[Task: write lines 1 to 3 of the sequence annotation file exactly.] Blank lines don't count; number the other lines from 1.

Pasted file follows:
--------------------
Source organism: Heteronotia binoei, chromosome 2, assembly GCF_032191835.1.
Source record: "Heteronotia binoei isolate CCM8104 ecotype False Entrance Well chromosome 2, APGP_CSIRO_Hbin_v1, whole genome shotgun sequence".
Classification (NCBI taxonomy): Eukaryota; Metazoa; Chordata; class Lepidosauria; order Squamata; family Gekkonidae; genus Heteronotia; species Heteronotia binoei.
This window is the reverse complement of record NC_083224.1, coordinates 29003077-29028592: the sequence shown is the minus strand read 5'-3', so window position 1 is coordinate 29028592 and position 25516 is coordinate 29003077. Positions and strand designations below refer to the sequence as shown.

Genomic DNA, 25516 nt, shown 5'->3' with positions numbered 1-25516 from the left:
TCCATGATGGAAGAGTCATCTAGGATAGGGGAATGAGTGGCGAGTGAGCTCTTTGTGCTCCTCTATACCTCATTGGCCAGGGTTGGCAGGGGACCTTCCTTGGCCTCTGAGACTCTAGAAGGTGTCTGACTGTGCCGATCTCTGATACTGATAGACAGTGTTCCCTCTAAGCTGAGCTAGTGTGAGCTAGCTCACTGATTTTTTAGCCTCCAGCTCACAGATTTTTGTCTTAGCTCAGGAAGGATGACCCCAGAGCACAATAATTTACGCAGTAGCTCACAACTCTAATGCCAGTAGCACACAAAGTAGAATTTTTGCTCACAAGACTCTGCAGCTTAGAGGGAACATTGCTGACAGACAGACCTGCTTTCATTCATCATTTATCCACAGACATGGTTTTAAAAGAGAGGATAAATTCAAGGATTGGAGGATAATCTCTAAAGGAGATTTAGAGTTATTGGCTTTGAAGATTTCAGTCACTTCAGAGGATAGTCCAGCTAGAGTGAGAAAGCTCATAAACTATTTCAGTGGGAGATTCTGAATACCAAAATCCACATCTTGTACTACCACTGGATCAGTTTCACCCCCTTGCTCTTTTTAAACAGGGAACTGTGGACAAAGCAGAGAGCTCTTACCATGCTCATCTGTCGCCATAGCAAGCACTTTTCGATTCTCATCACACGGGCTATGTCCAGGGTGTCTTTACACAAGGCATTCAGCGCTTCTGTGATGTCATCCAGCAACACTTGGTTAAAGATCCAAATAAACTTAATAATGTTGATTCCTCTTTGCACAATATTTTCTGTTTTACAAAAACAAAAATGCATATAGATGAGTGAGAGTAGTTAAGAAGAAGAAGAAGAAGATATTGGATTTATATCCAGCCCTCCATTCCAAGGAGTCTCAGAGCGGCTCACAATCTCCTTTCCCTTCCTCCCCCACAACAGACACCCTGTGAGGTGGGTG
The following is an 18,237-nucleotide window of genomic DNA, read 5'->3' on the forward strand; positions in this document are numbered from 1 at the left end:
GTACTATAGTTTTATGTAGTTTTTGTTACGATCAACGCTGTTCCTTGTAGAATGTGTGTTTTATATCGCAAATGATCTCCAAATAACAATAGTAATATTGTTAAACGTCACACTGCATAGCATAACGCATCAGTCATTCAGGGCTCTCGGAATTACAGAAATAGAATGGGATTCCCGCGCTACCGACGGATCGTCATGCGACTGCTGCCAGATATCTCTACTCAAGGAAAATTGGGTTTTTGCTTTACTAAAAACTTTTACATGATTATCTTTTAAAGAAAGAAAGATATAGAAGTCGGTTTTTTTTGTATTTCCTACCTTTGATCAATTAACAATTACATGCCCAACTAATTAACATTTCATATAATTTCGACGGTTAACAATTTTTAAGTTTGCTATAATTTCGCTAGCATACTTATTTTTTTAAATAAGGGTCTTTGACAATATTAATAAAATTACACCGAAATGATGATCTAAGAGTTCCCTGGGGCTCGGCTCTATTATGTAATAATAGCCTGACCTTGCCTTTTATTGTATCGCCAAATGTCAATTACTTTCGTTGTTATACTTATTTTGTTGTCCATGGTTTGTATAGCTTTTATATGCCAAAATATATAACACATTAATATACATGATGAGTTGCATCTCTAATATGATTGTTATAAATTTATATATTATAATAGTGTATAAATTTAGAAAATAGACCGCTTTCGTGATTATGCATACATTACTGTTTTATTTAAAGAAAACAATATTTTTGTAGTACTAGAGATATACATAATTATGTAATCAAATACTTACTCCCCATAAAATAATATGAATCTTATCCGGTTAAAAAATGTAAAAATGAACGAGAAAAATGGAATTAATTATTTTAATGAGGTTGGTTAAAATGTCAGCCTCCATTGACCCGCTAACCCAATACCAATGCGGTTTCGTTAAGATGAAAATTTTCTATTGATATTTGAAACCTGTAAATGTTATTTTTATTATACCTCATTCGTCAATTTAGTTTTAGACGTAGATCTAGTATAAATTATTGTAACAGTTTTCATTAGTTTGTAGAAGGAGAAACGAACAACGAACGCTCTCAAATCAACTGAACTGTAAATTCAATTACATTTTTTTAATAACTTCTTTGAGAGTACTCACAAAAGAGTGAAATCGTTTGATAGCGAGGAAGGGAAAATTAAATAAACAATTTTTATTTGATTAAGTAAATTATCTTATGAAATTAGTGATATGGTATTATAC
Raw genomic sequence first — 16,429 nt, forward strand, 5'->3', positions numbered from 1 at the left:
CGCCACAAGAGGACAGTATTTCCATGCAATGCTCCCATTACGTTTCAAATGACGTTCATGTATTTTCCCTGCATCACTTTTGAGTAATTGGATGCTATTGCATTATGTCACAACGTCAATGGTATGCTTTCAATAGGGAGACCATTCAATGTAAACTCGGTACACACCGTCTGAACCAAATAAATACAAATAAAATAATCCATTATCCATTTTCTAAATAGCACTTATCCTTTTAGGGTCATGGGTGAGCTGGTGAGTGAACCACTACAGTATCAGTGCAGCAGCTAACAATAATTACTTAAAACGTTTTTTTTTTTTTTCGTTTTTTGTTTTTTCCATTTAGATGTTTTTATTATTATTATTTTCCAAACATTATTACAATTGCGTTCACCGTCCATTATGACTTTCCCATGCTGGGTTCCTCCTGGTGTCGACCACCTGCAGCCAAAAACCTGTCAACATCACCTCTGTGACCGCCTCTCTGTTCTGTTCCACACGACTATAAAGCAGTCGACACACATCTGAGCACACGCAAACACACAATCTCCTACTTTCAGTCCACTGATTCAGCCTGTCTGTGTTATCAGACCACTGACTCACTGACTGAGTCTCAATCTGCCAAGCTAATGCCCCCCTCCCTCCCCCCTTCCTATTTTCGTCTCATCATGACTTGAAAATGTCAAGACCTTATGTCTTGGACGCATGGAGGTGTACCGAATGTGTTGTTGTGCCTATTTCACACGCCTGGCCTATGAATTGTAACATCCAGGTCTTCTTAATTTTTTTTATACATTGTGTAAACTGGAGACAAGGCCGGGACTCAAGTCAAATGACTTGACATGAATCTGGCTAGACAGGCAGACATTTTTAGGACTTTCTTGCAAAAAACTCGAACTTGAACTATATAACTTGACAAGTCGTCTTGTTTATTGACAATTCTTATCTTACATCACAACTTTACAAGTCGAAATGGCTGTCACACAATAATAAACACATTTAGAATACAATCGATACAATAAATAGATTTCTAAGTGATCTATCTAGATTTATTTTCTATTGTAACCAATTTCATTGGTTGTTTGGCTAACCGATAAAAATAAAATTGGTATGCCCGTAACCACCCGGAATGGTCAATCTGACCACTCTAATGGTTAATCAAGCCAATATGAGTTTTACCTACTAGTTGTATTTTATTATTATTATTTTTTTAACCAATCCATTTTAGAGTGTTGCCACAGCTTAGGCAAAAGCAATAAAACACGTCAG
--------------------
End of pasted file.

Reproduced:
Source organism: Heteronotia binoei, chromosome 2, assembly GCF_032191835.1.
Source record: "Heteronotia binoei isolate CCM8104 ecotype False Entrance Well chromosome 2, APGP_CSIRO_Hbin_v1, whole genome shotgun sequence".
Classification (NCBI taxonomy): Eukaryota; Metazoa; Chordata; class Lepidosauria; order Squamata; family Gekkonidae; genus Heteronotia; species Heteronotia binoei.